Thomas Street Real Estate Investment 2
Jon Matthews Architects designed the scheme

REIP doubles down on Thomas Street demolition plans 

Dan Whelan

The developer has resubmitted applications to knock down a clutch of grade two-listed buildings and restore another to facilitate the creation of the controversial 20-home Warp & Weft scheme in Manchester’s Northern Quarter. 

Real Estate Investment Partnerships has again requested permission to demolish the listed former weavers’ cottages on Thomas Street, claiming retaining them would make the project unviable. 

Plans to demolish the vacant buildings were refused last year by Manchester City Council and the developer has lodged an appeal against that decision. 

REIP maintains that the demolition of the listed Thomas Street buildings is “crucial” to facilitate the retention and restoration of the grade two-listed 7 Kelvin Street, which forms part of the development site.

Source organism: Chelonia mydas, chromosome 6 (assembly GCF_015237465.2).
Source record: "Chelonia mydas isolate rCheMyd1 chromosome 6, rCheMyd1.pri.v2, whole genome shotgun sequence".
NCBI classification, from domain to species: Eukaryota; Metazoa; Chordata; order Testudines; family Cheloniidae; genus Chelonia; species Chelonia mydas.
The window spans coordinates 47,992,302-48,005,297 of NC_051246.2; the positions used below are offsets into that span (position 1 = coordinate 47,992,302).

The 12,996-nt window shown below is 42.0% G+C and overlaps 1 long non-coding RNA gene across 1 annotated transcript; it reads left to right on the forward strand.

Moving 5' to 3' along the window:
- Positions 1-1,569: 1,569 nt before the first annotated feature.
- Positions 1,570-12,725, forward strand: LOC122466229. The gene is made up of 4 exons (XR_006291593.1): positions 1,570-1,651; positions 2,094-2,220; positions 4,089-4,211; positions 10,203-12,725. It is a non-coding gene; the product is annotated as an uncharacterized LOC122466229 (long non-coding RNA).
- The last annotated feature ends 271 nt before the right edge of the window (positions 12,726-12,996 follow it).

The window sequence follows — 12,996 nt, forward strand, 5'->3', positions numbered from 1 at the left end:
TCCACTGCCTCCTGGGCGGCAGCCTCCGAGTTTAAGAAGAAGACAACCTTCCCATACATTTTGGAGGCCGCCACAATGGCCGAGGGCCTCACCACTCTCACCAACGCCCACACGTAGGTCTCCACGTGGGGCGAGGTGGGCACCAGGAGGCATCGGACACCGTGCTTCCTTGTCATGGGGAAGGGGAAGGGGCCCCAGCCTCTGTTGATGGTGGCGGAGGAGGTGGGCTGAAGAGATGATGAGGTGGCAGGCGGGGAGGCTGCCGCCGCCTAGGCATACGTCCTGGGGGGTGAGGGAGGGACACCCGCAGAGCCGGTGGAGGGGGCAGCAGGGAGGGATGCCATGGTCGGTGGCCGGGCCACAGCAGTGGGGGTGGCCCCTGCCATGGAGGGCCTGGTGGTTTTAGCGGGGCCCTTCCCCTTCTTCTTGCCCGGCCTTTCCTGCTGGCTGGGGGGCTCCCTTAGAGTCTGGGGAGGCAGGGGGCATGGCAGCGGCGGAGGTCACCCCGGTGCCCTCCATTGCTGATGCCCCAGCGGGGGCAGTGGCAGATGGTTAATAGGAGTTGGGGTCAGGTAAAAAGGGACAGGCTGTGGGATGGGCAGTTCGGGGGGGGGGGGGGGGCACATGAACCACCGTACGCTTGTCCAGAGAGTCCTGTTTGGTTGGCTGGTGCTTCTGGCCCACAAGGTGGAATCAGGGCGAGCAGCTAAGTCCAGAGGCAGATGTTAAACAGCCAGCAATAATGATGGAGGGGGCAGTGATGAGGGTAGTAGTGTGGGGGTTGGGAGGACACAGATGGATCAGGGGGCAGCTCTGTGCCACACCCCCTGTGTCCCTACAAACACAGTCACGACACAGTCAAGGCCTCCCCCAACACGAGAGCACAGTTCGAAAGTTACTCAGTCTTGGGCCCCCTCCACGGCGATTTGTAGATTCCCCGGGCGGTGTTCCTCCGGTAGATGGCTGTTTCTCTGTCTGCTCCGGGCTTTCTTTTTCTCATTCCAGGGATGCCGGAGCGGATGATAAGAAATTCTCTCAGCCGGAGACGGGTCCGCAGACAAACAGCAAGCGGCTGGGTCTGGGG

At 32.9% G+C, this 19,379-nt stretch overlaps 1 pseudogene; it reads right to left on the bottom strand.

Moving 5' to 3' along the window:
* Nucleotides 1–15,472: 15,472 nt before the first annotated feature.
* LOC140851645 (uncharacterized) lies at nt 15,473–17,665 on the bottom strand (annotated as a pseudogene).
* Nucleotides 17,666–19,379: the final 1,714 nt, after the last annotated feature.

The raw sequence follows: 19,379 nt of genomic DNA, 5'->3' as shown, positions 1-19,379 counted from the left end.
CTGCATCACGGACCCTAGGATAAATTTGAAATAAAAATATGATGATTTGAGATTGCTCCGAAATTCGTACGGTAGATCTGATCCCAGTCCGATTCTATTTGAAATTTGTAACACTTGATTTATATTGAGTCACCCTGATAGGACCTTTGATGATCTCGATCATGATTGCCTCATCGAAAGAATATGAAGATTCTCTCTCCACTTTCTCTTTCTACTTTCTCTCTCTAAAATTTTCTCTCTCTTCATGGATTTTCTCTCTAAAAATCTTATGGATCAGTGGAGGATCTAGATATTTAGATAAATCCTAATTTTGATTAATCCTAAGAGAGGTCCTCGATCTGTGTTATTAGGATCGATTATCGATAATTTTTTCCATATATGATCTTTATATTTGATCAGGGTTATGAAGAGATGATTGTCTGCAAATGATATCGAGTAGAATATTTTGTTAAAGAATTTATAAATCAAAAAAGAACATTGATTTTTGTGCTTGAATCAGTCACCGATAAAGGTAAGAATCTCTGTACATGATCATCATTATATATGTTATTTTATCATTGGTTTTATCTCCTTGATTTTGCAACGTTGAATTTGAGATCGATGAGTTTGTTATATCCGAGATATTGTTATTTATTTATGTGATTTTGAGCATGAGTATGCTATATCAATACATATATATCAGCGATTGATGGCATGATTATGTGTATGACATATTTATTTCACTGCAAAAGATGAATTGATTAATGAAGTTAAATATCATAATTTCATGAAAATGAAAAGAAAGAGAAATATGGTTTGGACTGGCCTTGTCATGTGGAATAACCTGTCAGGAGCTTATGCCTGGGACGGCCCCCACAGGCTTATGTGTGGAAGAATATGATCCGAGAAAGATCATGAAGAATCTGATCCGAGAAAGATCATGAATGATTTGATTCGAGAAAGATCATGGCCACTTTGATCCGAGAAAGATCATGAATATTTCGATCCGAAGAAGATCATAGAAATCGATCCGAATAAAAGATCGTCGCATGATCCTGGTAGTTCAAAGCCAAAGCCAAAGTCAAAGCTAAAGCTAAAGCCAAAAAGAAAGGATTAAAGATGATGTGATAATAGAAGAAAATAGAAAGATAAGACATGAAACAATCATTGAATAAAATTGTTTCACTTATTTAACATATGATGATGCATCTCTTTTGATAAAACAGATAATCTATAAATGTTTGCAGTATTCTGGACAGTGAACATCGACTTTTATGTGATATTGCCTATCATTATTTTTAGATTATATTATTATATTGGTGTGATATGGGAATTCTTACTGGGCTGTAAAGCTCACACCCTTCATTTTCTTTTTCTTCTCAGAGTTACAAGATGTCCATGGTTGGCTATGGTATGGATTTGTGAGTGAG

The redevelopment of the wider application site will “directly generate the funds necessary to refurbish 7 Kelvin Street and deliver it back into active use”, according to a planning statement prepared by consultancy WSP. 

The statement adds that those funds would not be realised if the listed Thomas Street buildings are retained. 

An application to convert 7 Kelvin Street into three apartments has also been resubmitted after planning consent for the work lapsed. 

REIP triggered the original consent for the project, which was granted in 2017 before the weavers’ cottages were listed, by installing a drainage pipe on part of the site earlier this year. 

Jon Matthews Architects designed the scheme.

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